He found human interest stories – a theme throughout – absorbing, as too the business side, not only more recent events such as the low-cost travel driven by easyJet, along with the confidence-building patronage of global brand Emirates, but also the development of a much-loved Dan-Air service.

Old accounts and ledgers, newspaper cuttings from 1935 on, and thousands of photographs were painstakingly sieved during eight weeks’ research.

“I loved reading up on the UFO sightings and talking to some real characters who had worked there in the 1950s,” Gilmour says. Laurie Berryman, manager UK North for Emirates, tells BQ he never doubted the North East’s capability to support a daily scheduled service to Dubai (and on to scores of other destinations) when he made a case for it.

Peter Elbers, a senior vice-president of KLM, tells BQ also that his airline hopes to furtherstep-up the Newcastle link it has enjoyed for 25 of its 90-year existence.

What would Laws most like to see now? “After the amazing success of the Emirates Dubai service, a New York service would be a headline goal.

And in general, our aim’s to ensure Newcastle grows to its full potential and continues its crucial role in regenerating the regional economy.” Later this year two package trips to New York are planned from Newcastle. Might these prove a launch platform for scheduled service? “Let’s hope so,” says Laws.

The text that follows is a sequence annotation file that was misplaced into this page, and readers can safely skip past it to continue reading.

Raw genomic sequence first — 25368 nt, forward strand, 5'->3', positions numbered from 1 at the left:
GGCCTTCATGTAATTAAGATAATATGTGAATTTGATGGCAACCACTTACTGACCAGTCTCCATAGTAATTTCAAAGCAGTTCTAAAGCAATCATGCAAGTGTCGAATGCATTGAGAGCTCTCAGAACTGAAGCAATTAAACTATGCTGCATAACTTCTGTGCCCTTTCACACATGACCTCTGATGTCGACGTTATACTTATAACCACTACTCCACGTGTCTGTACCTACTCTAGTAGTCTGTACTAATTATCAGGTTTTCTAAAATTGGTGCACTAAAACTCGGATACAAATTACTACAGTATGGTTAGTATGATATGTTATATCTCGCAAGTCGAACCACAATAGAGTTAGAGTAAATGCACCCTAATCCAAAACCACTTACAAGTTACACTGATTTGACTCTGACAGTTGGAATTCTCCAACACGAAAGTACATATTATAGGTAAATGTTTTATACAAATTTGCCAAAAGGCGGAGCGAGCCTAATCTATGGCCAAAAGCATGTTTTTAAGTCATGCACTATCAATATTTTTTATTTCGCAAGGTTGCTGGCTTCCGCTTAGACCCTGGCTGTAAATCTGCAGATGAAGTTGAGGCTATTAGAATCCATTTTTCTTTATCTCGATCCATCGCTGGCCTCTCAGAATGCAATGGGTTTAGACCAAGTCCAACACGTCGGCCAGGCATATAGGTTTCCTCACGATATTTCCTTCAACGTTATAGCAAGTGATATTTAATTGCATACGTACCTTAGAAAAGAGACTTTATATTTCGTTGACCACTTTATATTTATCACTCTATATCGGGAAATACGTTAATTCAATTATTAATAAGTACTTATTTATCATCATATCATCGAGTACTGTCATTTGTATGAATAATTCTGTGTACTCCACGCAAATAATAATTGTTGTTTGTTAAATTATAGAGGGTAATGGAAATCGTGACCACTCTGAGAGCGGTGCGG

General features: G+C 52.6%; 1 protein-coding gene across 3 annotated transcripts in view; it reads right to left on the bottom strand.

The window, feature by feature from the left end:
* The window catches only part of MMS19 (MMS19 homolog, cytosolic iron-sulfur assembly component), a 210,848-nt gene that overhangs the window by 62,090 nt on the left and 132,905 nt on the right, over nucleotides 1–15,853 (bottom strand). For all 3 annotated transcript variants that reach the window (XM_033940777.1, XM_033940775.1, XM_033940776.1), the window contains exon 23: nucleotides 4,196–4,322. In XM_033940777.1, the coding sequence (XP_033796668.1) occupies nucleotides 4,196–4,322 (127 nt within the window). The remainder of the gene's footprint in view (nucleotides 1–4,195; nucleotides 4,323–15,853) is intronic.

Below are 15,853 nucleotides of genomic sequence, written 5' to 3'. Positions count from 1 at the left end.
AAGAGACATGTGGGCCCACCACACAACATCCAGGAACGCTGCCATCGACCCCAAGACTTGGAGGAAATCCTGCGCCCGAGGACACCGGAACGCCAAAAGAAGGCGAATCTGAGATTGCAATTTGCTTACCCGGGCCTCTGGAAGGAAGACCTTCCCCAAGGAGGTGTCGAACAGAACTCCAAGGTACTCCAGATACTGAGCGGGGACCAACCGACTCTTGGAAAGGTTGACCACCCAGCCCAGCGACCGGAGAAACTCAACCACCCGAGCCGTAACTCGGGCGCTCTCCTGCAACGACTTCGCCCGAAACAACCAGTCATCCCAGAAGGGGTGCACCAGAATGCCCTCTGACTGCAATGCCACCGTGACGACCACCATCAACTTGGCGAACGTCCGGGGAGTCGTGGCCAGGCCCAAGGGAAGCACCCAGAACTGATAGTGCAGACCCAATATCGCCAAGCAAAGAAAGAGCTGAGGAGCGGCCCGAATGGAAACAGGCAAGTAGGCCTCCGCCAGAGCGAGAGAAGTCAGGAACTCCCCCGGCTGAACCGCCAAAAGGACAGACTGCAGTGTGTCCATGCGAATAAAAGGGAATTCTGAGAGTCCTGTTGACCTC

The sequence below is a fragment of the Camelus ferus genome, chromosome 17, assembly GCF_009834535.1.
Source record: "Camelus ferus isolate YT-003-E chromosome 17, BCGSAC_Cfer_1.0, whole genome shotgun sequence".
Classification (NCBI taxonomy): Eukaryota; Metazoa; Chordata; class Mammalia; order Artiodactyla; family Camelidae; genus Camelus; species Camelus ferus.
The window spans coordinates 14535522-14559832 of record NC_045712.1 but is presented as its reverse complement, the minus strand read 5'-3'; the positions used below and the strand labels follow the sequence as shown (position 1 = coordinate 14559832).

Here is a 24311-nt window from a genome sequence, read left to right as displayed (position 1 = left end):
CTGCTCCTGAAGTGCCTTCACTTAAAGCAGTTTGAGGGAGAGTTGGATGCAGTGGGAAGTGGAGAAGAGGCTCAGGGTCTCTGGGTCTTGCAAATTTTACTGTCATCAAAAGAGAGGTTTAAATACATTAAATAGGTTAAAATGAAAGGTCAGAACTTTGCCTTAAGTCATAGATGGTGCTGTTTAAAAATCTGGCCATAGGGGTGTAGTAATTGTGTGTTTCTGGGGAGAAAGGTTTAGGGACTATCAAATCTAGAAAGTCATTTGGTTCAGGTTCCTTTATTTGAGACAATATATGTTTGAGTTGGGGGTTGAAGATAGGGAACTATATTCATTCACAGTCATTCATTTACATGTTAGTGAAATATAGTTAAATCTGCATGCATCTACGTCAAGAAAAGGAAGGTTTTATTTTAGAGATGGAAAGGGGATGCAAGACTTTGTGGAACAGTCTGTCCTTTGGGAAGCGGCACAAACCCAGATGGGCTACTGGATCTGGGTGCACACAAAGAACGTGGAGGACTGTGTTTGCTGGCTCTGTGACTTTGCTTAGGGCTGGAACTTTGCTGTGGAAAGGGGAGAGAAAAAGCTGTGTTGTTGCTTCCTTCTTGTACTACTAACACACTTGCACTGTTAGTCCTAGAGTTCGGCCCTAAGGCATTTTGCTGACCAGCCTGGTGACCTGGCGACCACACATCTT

“We’re continuing to work extremely hard to secure a scheduled New York service at some time.” Meanwhile, a less exciting but still crucial goal is to halt rising taxes.

Like many in the industry, everyone behind Newcastle Airport hopes to dissuade the Government from imposing a tax per aircraft handled as a sequel to passenger duty introduced last November – all unique to Britain and purportedly a “green” tax to minimise aviation’s contribution to the carbon count.

Airports also want compensation for their enforced closures during the ash crisis.

“We’re working to achieve this and feel compensation would be right. But, given the economic climate, we’re no more than hopeful,” Laws adds.

He’s cheered, though, about progress of the airport’s current 10-year master plan running until 2016. A £60m investment is envisaged, though that was before the bankers screwed things up for everyone. However, says Laws: “We’ve achieved a lot already - the terminal extension, tower relocation, new fuel farm, Southside apron, a hotel and a petrol station development. Aviation will undoubtedly be hit by policy decisions, especially taxation. But we expect to grow once the economy recovers properly.”

Laws, like Burt Lancaster in the 1970 classic film Chicago, knows his airport like the back of his hand. He’s worked there since 1978, as a fire officer first, then rising via many departments, including health and safety, personnel, passenger services, aeronautical relations and commercial affairs. If he sees a bright future, we all must.

Gilmour, meanwhile, has compiled the story of Newcastle Airport as everyone there felt it should be written, not too technically or “anoraky”. Gilmour says: “I’d always thought it a particularly fine regional asset. But delving into its history has also given me insight into how the North East economy, its infrastructure and its people are inextricably linked to it.”